Speaking of the Bowden system, filament movement isn’t easy. There’s a need for more motor torque. Likewise, the extrusion control isn’t responsive, and the precision isn’t top-notch. As the filament runs on the PTFE tubing, there’s usually some friction or resistance. Since the filament path isn’t short, there’s a high likelihood of delays or lags.
Retraction is a very significant action that can impact your prints’ overall quality and finish. It can also cause stringing and oozing reduction.
Speaking of retraction performance, you’ll enjoy improved and faster retraction with a direct drive system. All thanks to the proximity of the hot end to the extruder. Stringing is reduced, and the retraction control comes out very pleasing because the filament retraction is a smooth process.
A Bowden system, on the other hand, will require more extreme in-slicer tuning to cope with the less responsive and slower retraction. Accurate retraction is a tough job for Bowden systems.
If you’re planning to print abrasive materials and flexibles, especially TPU, direct-drive extruders are your best bets. You can’t go wrong with them because of their shorter filament path, better retraction, and high precision of filament control.
However, Bowden systems are not the best options for materials like those. You tend to struggle with clogging and jamming intermittently if you use a Bowden system for abrasive or flexible properties.
While you may experience distressing stringing and ooze with those materials, ABS and PLA work perfectly on a Bowden system.
Nevertheless, some artists love roughing Bowden extruders with flexibles by mitigating problems that may likely arise through printer mods and optimal settings. But even with that, the entire problem cannot be avoided.
In a nutshell, here are the good and the ugly sides of the direct drive;
The Bowden extruder does have its remarkable benefits, but it also has its downsides as well.
Here are some frequently asked questions about the direct drive and Bowden systems. J
1. Is a Bowden Extruder Better?
This response is subjective. You’ll find a Bowden extruder to be the option that will suit you better and give you pleasing results if you love higher speeds. More so, Bowden extruders will do great for your PLA/ABS materials. And the prints will come out very nice because there’s little or no vibration like the direct drive system.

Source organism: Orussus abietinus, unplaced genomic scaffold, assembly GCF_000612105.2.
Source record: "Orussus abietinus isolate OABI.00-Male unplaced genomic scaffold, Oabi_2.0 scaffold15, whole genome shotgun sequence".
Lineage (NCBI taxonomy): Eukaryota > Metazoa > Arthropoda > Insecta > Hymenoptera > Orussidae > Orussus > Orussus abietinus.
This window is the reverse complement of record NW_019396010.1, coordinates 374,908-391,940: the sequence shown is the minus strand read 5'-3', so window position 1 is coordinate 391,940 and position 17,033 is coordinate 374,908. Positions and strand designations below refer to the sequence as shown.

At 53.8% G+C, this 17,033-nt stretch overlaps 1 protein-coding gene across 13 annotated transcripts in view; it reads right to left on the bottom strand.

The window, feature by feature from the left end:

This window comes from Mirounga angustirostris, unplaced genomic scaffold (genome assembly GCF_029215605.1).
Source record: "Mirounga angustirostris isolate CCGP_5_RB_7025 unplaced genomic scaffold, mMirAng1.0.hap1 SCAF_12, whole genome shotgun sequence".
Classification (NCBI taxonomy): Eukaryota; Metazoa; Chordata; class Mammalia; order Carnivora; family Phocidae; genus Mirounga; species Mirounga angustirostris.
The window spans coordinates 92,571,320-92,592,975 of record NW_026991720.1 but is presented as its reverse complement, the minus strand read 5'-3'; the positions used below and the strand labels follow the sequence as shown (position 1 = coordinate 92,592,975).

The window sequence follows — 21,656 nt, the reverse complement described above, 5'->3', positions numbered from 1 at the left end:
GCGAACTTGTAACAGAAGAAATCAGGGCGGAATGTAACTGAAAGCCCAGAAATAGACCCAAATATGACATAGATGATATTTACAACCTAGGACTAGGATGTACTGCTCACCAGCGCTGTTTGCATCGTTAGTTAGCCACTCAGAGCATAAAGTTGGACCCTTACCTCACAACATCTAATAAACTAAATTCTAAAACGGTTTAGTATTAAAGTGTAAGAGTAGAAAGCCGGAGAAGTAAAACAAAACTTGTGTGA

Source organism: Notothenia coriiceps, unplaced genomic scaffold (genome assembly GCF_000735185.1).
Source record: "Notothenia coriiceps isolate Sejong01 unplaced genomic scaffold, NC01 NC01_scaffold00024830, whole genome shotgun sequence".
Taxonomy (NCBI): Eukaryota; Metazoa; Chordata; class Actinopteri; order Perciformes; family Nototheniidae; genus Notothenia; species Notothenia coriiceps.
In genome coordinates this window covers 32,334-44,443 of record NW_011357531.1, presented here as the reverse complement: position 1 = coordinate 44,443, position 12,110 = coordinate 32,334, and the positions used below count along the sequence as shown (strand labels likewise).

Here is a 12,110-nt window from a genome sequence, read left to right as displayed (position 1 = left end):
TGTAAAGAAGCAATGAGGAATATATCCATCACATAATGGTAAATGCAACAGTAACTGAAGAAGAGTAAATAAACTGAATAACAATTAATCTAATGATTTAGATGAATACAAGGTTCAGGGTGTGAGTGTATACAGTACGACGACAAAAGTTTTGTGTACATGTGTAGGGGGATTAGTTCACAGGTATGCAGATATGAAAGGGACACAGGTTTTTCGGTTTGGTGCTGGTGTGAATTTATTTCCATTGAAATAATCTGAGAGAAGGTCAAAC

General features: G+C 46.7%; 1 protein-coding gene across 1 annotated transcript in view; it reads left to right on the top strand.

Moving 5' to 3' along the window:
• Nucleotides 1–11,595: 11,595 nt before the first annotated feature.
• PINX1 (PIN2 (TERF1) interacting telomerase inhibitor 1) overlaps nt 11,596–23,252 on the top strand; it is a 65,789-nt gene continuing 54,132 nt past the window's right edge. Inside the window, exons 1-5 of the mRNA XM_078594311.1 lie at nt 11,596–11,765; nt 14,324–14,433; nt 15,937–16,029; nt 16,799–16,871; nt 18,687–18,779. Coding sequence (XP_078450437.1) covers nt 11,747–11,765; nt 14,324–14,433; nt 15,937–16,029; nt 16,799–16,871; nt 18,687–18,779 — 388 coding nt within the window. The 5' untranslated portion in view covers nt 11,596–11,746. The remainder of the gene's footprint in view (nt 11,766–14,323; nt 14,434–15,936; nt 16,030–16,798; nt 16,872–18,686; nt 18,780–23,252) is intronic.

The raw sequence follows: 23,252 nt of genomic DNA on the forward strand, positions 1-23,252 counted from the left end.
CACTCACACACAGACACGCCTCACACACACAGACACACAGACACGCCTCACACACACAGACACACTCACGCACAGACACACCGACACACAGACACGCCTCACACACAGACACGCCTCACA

2. Is Direct Drive Really Better Than Bowden?
Again, your preference determines which is better for you and which isn’t. Nevertheless, people who consistently deal with flexibles find direct drives the better option. Additionally, the better retraction and reliable extrusion of direct drives make them a favorite of many.
3. Does Direct Drive Help With Stringing?
It does. Direct drive extruders massively reduce the instances of stringing.
It can be very tricky to choose which to go for, between a direct drive and a Bowden system. Nevertheless, understanding the differences between these two extenders will help you make the right decision.
The best ender 3 upgrades may support either of these two systems. But before deciding what works best for you, consider the necessary factors. How important is speed to you? Or are you prioritizing extrusion?
Perhaps, you may plan to work with a certain series of filaments. And you’ll definitely need the perfect setup for your print. With this Direct Drive vs Bowden guide, we believe you’ll be able to make the appropriate decision that will make your prints come out excellently. Good luck.